FROM Elise Gould
How Expensive is LA? $73,000 Annually, Just to Get By Los Angeles is an expensive place to live, though we’re often told it’s better than San Francisco or New York. The liberal-leaning Economic Policy Institute surveys the region each year and comes up with a family budget -- the amount of income necessary to cover health care, housing, food and taxes. Just the essentials, no saving. For a family with two adults and two children, that comes to $73,000 each year . And yet, many Angelenos are falling short. Over two-thirds of Latinos make less than the family budget threshold. Over one-third of whites are missing the mark. And the big culprits are housing, health and childcare.
America and Poverty: What the Numbers Mean for Gen-Y Recovery from the Great Recession is sluggish at best, and the Census Bureau has provided the latest evidence of ongoing decline. Last year, poverty in America rose to its highest level since 1993, with the number of poor people now approaching 50 million. We look at the impact on different age groups, ethnicities and levels of education. Segment image: A man looks through a trash dumpster on September 14, 2011 in New York City. Photo by Spencer Platt/Getty Images
America and Poverty: What Do the Numbers Mean for Gen Y? Recovery from the Great Recession is sluggish at best, and the Census Bureau has provided the latest evidence of ongoing decline. Last year, poverty in America rose to its highest level since 1993, with the number of poor people now approaching 50 million. Some are children of the Middle Class. Even college graduates face a high rate of unemployment, at the same time they're strapped with the debt accumulated in getting degrees. Their future is bleak and they'll have trouble helping their aging parents, who have to rely on assets that are losing their value. We hear what it's like to be poor and look at the consequences for different segments of a struggling population.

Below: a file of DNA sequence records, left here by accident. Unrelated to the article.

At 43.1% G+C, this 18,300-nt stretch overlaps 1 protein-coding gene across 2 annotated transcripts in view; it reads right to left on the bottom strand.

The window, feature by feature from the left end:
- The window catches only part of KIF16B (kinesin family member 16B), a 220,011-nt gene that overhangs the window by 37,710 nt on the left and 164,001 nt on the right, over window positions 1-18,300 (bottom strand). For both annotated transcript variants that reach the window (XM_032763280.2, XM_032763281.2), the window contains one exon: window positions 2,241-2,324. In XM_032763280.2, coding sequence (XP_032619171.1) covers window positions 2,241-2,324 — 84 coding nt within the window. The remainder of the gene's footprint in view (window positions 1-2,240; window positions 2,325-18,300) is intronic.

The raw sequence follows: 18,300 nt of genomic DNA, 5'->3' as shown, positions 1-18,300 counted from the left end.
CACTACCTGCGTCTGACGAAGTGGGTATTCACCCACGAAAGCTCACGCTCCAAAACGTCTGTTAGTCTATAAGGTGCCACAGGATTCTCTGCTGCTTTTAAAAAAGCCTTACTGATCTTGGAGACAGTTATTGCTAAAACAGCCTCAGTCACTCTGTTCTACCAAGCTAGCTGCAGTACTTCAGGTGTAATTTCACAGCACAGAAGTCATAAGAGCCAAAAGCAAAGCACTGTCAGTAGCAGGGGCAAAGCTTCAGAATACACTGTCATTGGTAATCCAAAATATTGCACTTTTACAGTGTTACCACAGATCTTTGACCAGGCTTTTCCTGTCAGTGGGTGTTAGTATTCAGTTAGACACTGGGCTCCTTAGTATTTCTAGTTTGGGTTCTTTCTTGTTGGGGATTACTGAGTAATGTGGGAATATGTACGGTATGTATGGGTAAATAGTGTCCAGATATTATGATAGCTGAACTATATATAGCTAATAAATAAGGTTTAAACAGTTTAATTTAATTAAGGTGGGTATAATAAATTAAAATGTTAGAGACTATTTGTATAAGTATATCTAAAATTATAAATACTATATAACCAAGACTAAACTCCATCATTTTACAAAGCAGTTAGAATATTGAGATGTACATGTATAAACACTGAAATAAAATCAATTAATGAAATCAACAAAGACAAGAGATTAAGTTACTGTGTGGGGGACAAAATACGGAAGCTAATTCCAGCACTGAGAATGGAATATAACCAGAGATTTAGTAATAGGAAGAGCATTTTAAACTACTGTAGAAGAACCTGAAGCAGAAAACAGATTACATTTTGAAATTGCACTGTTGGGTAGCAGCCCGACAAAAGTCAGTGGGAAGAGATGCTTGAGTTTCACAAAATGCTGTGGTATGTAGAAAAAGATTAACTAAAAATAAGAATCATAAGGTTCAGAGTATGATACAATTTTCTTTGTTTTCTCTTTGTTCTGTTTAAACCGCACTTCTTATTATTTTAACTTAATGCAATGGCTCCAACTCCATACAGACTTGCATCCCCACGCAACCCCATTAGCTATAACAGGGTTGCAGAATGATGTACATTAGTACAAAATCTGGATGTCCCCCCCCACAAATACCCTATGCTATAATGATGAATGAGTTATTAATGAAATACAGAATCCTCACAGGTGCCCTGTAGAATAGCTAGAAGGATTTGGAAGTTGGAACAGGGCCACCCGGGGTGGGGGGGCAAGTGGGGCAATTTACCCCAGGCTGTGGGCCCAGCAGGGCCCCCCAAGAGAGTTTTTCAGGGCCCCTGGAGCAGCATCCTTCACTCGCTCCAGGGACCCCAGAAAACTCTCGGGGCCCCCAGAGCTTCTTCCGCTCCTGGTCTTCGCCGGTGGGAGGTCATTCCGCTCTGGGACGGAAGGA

Poverty Level Highest in Half Century, Census Shows Some 43.6 million Americans now live in poverty and the poverty rate is now 14.3% -- the highest since 1994. That's according to the Census Bureau's annual report , released today in Washington. Economist Elise Gould of the progressive Economic Policy Institute has more.
Who's to blame for the opioid crisis? Some of the lawyers who took on Big Tobacco are now going after Big Pharma. It’s all about the deadly epidemic of opioid use. Are the drug companies to blame? What about the users? Later, on today’s Talking Point: making sense of Britain’s upset election.
Venezuela spirals into economic and political chaos Venezuela, a country whose potential for prosperity is unmatched, finds itself on the verge of civil war. What sustains the repressive government? With time running out, guest host León Krauze looks at what the international community can do to pull the country from the edge of collapse.
Trump's new look at civil rights and global warming President Trump is reportedly ready to pull the US out of the Paris Agreement on Climate Change. We look at the possible consequences. On the second half of the program, we hear about cuts in Obama-Era civil rights programs called for by the Trump Administration's first budget plan.